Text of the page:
Science fiction might not be the first thing that springs to mind when we think of Irish literature. But in the post-war period in Belfast, two authors, Bob Shaw and James White, began producing science fiction stories, eventually selling them to international markets and gaining the respect of luminaries such as Arthur C. Clarke, Brian Aldiss and Stanley Kubrick.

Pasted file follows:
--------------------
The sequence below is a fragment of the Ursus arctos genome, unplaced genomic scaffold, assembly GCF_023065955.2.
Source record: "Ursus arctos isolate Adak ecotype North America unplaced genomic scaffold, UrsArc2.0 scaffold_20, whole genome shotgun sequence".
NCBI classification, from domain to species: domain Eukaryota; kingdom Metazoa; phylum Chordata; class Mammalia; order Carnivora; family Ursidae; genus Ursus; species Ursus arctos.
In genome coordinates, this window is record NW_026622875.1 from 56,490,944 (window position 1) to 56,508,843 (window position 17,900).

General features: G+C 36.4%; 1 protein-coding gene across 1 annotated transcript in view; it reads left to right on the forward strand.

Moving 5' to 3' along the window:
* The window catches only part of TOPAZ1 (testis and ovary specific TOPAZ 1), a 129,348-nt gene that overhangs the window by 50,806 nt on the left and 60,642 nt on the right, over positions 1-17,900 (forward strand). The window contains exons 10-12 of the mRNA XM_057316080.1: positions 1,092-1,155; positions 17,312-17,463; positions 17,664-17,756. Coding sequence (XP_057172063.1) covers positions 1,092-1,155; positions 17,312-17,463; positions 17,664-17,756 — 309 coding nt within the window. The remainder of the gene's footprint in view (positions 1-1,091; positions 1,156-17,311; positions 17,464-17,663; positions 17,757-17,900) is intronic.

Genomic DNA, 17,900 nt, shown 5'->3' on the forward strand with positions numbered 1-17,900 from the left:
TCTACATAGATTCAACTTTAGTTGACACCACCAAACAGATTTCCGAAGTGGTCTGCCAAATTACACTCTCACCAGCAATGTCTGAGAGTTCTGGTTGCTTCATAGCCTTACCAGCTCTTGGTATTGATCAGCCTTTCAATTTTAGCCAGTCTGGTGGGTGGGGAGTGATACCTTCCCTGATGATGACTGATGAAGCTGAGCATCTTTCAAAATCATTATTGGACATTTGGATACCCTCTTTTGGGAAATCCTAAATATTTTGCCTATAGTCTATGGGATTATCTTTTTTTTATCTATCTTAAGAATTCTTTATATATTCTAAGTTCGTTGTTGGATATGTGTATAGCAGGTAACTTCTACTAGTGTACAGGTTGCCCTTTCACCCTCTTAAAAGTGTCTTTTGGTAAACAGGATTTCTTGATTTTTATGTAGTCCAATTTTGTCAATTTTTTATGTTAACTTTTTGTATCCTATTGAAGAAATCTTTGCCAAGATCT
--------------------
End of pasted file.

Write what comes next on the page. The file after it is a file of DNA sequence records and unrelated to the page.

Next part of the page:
Although lauded in the international science fiction scene for their innovations in the genre, Shaw and White’s work has been relatively ignored within Irish Studies. This book connects the emergence of science fiction in Belfast with the position of the city as the locus of technological development on the island of Ireland, and the development of a corresponding technological imaginary. Breaking new ground in the study of Irish modernity, Richard Howard draws parallels between the narratives of Shaw and White and the persistent influence of historical narratives embodied by the two-traditions paradigm in the region, as well as exploring the figure of the alien both in science fiction and in the history of Northern Ireland. He also considers the works of Shaw and White as utopian gestures against the backdrop of the Irish Troubles, finding both repressive and redemptive elements therein. The book makes an important contribution to the growing conversation about Irish science fiction and our understanding of modernity in Ireland.